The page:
News outlets, Twitter targeted in alleged cyberattacks

New York, August 28, 2013–The Committee to Protect Journalists is alarmed by cyber-attacks on several websites on Tuesday, including The New York Times, whose site was disabled for several hours. The Syrian Electronic Army (SEA), a group of hackers who support President Bashar al-Assad of Syria, took credit for the attack via its Twitter account. The group also claimed to have attacked the websites of Twitter and The Huffington Post U.K.

“If the Syrian Electronic Army is behind the attack on The New York Times and other websites, this would represent the further escalation of efforts to stymie the flow of information about the civil war in Syria–which is already the most dangerous place in the world to work as a journalist,” said CPJ Executive Director Joel Simon. “As tensions increase amid the possibility of international military intervention, it is essential that all local and international media are able to report freely on developments.”

The local and international press has been violently targeted by all sides since the beginning of the Syrian conflict. At least 32 journalists have been killed for their work and at least 24 have been abducted in the past 12 months, according to CPJ research. The violence has succeeded in preventing many international journalists, including freelancers, from covering Syria firsthand.

The Times‘ website was unavailable to visitors beginning around 3 p.m. on Tuesday after an attack on the company’s domain name registrar, Melbourne IT, a widely used Web-hosting company based in Australia, the daily reported. At 4:20 p.m., Marc Frons, chief information officer for The New York Times Company, said in a memo to employees that the disruption was “the result of a malicious external attack,” according to the Times report. Some visitors to the website on Tuesday afternoon posted on Twitter that the site had been defaced with the icon of the SEA and a message that said: “Hacked by the Syrian Electronic Army.”

During the disruption, the daily continued to publish stories on alternate sites. The main website appeared to be functioning normally today, though some readers continued to experience difficulties, according to news reports.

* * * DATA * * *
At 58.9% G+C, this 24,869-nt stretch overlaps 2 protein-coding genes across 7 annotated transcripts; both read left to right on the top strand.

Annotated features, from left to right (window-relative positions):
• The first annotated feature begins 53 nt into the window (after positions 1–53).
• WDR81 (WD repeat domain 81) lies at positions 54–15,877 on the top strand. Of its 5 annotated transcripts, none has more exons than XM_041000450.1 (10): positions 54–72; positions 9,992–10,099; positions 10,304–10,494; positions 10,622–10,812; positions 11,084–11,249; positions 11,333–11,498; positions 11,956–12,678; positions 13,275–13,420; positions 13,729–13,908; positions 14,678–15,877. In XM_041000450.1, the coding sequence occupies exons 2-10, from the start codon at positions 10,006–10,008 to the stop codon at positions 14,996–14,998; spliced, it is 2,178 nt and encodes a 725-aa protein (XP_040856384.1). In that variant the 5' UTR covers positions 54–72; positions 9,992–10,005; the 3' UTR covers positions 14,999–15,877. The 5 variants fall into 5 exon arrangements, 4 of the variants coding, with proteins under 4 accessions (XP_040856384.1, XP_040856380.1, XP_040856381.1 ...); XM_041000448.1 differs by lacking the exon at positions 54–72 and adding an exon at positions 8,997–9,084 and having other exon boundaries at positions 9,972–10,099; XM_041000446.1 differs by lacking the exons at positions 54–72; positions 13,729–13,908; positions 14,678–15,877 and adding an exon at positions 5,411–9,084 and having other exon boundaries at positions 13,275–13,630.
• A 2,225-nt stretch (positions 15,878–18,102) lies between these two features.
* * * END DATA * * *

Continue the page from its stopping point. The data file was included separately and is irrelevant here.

The websites of Twitter and the Huffington Post U.K., which share the same domain name registrar, were also attacked, according to news reports. Twitter said in a statement on its website that the “viewing of images and photos was sporadically impacted.” A spokesperson for The Huffington Post told Bloomberg News that the U.K. website had experienced a hack attempt but only “minimal disruption of service.”

Frons said in his memo that the attack appeared to have been committed by the SEA or “someone trying very hard to be them,” according to the Times. The Associated Press reported that computer forensics security firm Renesys Corp traced the Internet protocol addresses used in the attack to the same ones used by the SEA’s website, which the firm said has been hosted in Russia since June. The report did not offer further details.

The SEA has taken credit for a number of attacks on international news outlets it considers anti-Assad, including The Washington Post in August and The Financial Times in May, as well as a failed attempt against in August, according to news reports. The Twitter accounts of various media organizations have also allegedly been targeted by the group. In June, the group took credit for a false tweet about an explosion at the White House posted on the feed of The Associated Press, which caused the Dow Jones Industrial Average to fall 143 points.

In a public address in 2011, Assad appeared to tacitly approve of the SEA’s techniques in a speech, praising the “electronic army which has been a real army in virtual reality.”